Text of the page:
Fire is used throughout Scripture to represent the presence and glory of God. Often, the fire is the very presence of God: God spoke to the Prophet Moses in the Burning Bush on Mt. Sinai, but the bush was not consumed by the fire. This was not a created fire, but a manifestation of God's uncreated glory.
The Holy Fire, on the other hand, though miraculous, is certainly a created fire. Though it initially does not burn anyone or anything, it does eventually begin to behave as a more or less ordinary flame, though it is still a special blessing from God.
While some skeptics argue that surely there must be a lampada already burning inside the tomb, or surely the Patriarch has matches somewhere on him, in fact, the Patriarch is thoroughly searched every year by the Israeli authorities, who verify that he has nothing with which he could light his candles. This task used to be carried out by Turkish soldiers in the times of the Ottoman Empire.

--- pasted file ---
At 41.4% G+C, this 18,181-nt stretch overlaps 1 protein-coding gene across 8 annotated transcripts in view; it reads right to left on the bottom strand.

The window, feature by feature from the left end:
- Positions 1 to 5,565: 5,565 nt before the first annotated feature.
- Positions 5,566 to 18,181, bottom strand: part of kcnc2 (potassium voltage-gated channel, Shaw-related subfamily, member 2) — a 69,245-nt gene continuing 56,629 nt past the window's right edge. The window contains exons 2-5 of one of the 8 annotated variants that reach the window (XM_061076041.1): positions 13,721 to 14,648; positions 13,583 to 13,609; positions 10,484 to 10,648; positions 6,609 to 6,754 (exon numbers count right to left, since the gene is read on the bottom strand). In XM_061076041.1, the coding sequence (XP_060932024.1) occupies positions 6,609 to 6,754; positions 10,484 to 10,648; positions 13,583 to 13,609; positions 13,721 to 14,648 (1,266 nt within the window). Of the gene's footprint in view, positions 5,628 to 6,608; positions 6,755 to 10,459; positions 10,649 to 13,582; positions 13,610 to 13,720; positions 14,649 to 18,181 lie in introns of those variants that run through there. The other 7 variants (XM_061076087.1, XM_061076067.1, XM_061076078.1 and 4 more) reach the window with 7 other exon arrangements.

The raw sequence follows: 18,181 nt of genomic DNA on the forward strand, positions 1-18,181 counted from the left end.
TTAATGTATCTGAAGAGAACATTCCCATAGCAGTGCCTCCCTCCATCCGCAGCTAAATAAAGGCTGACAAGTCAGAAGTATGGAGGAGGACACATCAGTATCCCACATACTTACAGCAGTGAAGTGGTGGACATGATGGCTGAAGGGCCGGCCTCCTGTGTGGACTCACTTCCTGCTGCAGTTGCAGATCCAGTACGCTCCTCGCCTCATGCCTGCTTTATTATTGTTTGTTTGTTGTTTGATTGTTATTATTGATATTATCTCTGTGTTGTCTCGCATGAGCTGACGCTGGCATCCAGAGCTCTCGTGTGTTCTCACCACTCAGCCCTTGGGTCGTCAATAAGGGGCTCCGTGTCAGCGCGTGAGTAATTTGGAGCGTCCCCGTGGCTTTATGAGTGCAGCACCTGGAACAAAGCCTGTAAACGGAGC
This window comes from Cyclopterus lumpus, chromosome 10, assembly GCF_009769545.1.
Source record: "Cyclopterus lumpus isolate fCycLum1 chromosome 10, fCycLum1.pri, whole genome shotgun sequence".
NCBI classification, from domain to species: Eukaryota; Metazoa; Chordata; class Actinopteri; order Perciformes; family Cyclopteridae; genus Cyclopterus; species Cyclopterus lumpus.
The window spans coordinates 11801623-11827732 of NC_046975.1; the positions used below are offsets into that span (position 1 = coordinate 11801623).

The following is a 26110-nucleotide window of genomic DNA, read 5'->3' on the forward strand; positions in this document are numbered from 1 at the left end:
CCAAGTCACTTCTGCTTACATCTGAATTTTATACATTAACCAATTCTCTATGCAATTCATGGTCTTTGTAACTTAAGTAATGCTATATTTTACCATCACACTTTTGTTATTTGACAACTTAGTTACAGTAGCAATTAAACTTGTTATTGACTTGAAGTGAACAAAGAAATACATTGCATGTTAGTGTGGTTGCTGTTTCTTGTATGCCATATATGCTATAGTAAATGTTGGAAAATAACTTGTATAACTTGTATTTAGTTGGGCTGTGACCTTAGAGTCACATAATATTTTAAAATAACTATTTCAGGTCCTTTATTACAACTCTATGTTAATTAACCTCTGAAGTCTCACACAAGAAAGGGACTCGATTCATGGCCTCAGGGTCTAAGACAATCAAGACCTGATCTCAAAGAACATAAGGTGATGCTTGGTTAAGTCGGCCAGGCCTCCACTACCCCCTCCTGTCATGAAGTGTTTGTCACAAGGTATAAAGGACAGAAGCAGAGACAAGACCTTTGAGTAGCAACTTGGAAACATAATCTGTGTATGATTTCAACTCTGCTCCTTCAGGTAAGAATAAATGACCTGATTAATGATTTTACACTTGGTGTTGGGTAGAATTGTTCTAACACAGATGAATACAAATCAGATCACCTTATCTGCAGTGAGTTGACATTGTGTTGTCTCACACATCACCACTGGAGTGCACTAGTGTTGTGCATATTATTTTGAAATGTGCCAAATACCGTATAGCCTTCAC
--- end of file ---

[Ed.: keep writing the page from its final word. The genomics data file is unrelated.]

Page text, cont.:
And the Holy Fire is not a modern phenomenon. In fact, there are testimonies about the miracle that stretch back more than 1,500 years ago.
The earliest surviving account is from a Western European Christian woman named Etheria who went on a pilgrimage to the Holy Land somewhere in the early-mid 380s and left behind a detailed account of her trip, published as The Pilgrimage of Etheria.
She spent three years in Jerusalem, and the second part of her text is a detailed account of the liturgical services and observances of the Church there, including her description of a ceremony in which a light comes forth from the edicule over the Tomb, from which the candles of all those present are lit.
Bernard the Wise, a monk from what is today France, took his own pilgrimage to the Holy Land in 876, leaving a similar testimony of the rite of the Holy Fire. Further testimony comes to us from the Russian Abbot Daniel who made a pilgrimage in the years 1106-1107.
There are many other such pilgrimage itineraries And in modern times, the ceremony is televised and shown online every year.